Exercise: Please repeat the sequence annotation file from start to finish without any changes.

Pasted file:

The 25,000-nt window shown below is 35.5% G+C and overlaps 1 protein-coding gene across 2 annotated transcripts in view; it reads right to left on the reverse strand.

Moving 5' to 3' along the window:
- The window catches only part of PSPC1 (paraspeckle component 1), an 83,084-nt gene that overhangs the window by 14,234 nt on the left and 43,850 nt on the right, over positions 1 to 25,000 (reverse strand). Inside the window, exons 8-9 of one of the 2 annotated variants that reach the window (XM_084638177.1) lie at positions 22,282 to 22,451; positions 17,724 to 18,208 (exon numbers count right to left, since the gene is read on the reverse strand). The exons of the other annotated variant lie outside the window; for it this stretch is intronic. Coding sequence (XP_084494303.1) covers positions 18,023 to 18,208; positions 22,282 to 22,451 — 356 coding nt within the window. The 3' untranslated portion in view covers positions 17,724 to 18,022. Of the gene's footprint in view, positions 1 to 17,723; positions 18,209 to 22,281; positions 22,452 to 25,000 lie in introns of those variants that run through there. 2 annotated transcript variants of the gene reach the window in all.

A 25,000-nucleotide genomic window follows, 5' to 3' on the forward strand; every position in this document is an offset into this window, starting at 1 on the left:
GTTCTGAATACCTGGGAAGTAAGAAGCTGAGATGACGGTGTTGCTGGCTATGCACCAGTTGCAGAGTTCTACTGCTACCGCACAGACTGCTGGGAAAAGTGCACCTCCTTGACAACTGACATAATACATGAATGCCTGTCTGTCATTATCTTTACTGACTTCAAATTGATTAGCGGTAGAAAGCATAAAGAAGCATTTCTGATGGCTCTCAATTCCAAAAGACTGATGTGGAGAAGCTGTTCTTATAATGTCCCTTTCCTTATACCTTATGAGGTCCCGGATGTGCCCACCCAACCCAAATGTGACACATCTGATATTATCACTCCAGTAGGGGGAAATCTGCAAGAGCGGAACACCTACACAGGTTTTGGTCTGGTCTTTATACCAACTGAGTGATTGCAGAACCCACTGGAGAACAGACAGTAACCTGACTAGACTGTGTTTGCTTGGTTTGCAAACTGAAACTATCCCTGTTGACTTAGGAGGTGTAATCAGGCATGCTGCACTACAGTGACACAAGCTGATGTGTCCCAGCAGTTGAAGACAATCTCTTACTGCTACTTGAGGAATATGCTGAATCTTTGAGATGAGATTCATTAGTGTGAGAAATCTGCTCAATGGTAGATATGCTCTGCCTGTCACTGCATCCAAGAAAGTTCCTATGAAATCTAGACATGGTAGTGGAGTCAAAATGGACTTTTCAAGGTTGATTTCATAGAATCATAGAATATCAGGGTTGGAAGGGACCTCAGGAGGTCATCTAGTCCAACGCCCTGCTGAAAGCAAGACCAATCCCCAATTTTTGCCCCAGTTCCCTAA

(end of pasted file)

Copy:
The 25,000-nt window shown below is 35.5% G+C and overlaps 1 protein-coding gene across 2 annotated transcripts in view; it reads right to left on the reverse strand.

Moving 5' to 3' along the window:
- The window catches only part of PSPC1 (paraspeckle component 1), an 83,084-nt gene that overhangs the window by 14,234 nt on the left and 43,850 nt on the right, over positions 1 to 25,000 (reverse strand). Inside the window, exons 8-9 of one of the 2 annotated variants that reach the window (XM_084638177.1) lie at positions 22,282 to 22,451; positions 17,724 to 18,208 (exon numbers count right to left, since the gene is read on the reverse strand). The exons of the other annotated variant lie outside the window; for it this stretch is intronic. Coding sequence (XP_084494303.1) covers positions 18,023 to 18,208; positions 22,282 to 22,451 — 356 coding nt within the window. The 3' untranslated portion in view covers positions 17,724 to 18,022. Of the gene's footprint in view, positions 1 to 17,723; positions 18,209 to 22,281; positions 22,452 to 25,000 lie in introns of those variants that run through there. 2 annotated transcript variants of the gene reach the window in all.

A 25,000-nucleotide genomic window follows, 5' to 3' on the forward strand; every position in this document is an offset into this window, starting at 1 on the left:
GTTCTGAATACCTGGGAAGTAAGAAGCTGAGATGACGGTGTTGCTGGCTATGCACCAGTTGCAGAGTTCTACTGCTACCGCACAGACTGCTGGGAAAAGTGCACCTCCTTGACAACTGACATAATACATGAATGCCTGTCTGTCATTATCTTTACTGACTTCAAATTGATTAGCGGTAGAAAGCATAAAGAAGCATTTCTGATGGCTCTCAATTCCAAAAGACTGATGTGGAGAAGCTGTTCTTATAATGTCCCTTTCCTTATACCTTATGAGGTCCCGGATGTGCCCACCCAACCCAAATGTGACACATCTGATATTATCACTCCAGTAGGGGGAAATCTGCAAGAGCGGAACACCTACACAGGTTTTGGTCTGGTCTTTATACCAACTGAGTGATTGCAGAACCCACTGGAGAACAGACAGTAACCTGACTAGACTGTGTTTGCTTGGTTTGCAAACTGAAACTATCCCTGTTGACTTAGGAGGTGTAATCAGGCATGCTGCACTACAGTGACACAAGCTGATGTGTCCCAGCAGTTGAAGACAATCTCTTACTGCTACTTGAGGAATATGCTGAATCTTTGAGATGAGATTCATTAGTGTGAGAAATCTGCTCAATGGTAGATATGCTCTGCCTGTCACTGCATCCAAGAAAGTTCCTATGAAATCTAGACATGGTAGTGGAGTCAAAATGGACTTTTCAAGGTTGATTTCATAGAATCATAGAATATCAGGGTTGGAAGGGACCTCAGGAGGTCATCTAGTCCAACGCCCTGCTGAAAGCAAGACCAATCCCCAATTTTTGCCCCAGTTCCCTAA